HERE ON THE BIG ISLAND
By Kelly Moran
More Local Talk
Here are some more words that you’ll hear on the Big Island. You may or may not want to use them, but you’ll certainly hear them enough, here, to warrant your understanding them. As I said in my earlier blog, what’s known as “pidgin” here is not a true pidgin, linguistically, but it’s what many local folks grew up speaking.
Do you remember the 1970s craze for necklaces, bracelets and charms made from “puka shells?” They were round shells and shell fragments, ranging in size from a shirt-button up to a five-cent piece, with a hole in the center – natural or man-made – through which they were strung. In Hawaiian, a “puka” is a hole that goes all the way through something, like a doughnut hole.
Knowing that, it’s easy to grasp the meaning of “kipuka.” New lava flowing downhill from a vent behaves like water: if it encounters an obstacle, like a hill or a mound that’s higher than the liquid’s surface, it flows around that obstacle. If there are trees or shrubs or ferns or houses on that mound, they will survive, while everything around them gets burned and covered with fresh lava. So, that isolated patch of old growth, surrounded by bare rock, is known as a “kipuka.” You can see several kipukas at Hawaii Volcanoes National Park, and along Highway 11 from Volcano, through Ka’u and South Kona.
There is another kind of hole, though: a “lua,” which is a hole that doesn’t go all the way through, like a hole in the ground. “Kalua” pig is so called because it’s roasted in a just such a hole (the specific word for that underground oven, though, is “imu”). And because an ordinary hole in the ground might serve as a latrine, “lua” is the local slang for toilet.
Many cultures have myths about tricksters: some are animals, some are people, but they are generally beloved, or at least tolerated, for the good they occasionally do, and/or for the delight people take in watching them be rascals. The Hawaiian word for rascal is “kolohe.” It is occasionally used to mean “mischief,” or – rarely – as an adjective meaning “naughty.” But more often it’s a synonym for a sneaky politician or an unscrupulous businessman.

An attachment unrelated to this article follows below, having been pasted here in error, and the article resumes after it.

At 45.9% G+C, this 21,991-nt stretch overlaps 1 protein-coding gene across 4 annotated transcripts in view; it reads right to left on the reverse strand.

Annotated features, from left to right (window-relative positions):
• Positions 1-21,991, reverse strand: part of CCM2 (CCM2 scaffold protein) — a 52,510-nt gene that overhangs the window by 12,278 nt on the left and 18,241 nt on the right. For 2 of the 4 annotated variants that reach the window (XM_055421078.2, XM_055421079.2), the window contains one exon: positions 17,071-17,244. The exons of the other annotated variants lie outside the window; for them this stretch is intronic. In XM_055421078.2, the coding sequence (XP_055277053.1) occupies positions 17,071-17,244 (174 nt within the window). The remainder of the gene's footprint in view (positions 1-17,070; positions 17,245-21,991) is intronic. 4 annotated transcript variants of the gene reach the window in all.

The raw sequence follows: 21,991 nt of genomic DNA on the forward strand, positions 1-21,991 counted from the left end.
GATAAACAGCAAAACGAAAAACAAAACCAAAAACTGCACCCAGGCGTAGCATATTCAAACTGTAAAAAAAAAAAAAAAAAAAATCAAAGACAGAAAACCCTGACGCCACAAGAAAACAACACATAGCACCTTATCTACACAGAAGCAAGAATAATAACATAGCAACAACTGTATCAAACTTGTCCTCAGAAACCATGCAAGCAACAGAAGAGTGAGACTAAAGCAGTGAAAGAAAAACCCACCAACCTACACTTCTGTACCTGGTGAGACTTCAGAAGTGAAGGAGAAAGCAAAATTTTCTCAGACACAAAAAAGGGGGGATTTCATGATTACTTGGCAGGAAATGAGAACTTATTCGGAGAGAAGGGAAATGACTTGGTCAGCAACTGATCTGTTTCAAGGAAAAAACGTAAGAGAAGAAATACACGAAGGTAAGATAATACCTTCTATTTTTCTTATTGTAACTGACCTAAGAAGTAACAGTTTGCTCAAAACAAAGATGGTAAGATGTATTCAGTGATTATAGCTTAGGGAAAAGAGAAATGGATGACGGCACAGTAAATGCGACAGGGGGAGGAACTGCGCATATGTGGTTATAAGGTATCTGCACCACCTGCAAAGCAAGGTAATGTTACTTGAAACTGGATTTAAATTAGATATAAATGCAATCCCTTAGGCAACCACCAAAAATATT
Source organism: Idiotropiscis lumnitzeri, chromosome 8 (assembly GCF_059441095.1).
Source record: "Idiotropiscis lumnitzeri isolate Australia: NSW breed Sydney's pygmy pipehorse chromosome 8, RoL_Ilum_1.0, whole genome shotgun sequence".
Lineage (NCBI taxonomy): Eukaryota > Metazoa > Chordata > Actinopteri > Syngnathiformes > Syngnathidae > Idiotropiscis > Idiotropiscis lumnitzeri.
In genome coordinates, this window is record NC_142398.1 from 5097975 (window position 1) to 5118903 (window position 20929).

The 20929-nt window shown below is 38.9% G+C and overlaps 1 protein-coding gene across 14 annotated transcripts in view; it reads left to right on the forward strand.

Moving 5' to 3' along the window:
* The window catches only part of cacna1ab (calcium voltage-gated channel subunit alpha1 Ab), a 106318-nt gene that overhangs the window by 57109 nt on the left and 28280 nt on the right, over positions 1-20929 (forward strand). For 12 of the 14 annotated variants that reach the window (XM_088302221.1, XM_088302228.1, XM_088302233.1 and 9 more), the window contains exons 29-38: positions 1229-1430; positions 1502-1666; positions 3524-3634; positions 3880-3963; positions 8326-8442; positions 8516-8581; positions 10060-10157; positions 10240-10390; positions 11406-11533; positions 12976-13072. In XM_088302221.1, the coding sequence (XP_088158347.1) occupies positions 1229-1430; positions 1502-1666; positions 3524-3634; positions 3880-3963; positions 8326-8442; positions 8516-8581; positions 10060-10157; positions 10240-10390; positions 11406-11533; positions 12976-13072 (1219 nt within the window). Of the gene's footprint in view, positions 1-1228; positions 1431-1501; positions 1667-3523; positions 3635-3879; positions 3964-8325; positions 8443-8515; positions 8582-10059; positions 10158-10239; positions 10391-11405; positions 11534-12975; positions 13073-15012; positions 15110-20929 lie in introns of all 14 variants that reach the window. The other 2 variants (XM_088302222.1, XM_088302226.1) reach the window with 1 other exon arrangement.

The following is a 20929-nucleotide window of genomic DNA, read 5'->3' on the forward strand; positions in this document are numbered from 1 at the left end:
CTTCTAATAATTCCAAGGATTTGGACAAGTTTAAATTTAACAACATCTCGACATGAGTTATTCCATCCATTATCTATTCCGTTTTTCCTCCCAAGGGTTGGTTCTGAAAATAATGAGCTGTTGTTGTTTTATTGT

Generically, a “plate lunch” is a take-out meal. But most often it means something served in a three-section paper plate, with a meat course, a scoop of either potato salad or macaroni salad, and “two scoops rice.” The meat in a plate lunch is typically chicken or short ribs cooked or seasoned with teriyaki sauce.
The most intensely caloric of plate lunches doesn’t come in three sections, but on a single plate. It’s the “loco moko” – a hamburger patty or a slice of spam, set atop a lot of rice, with a whole fried egg on top, and beef-stock gravy poured all over it. The origin of the name is obscure:
the first part comes either from the Spanish “loco” (crazy) or simply from “local.” In Hawaiian, “moko” means water in the context of a puddle or a flood; and so – possibly – refers to the gravy inundation. But “moko” also may be a euphemism for “moke” (rhymes with Coke), which is the derogatory term for a Polynesian fellow, and which you should never utter around here.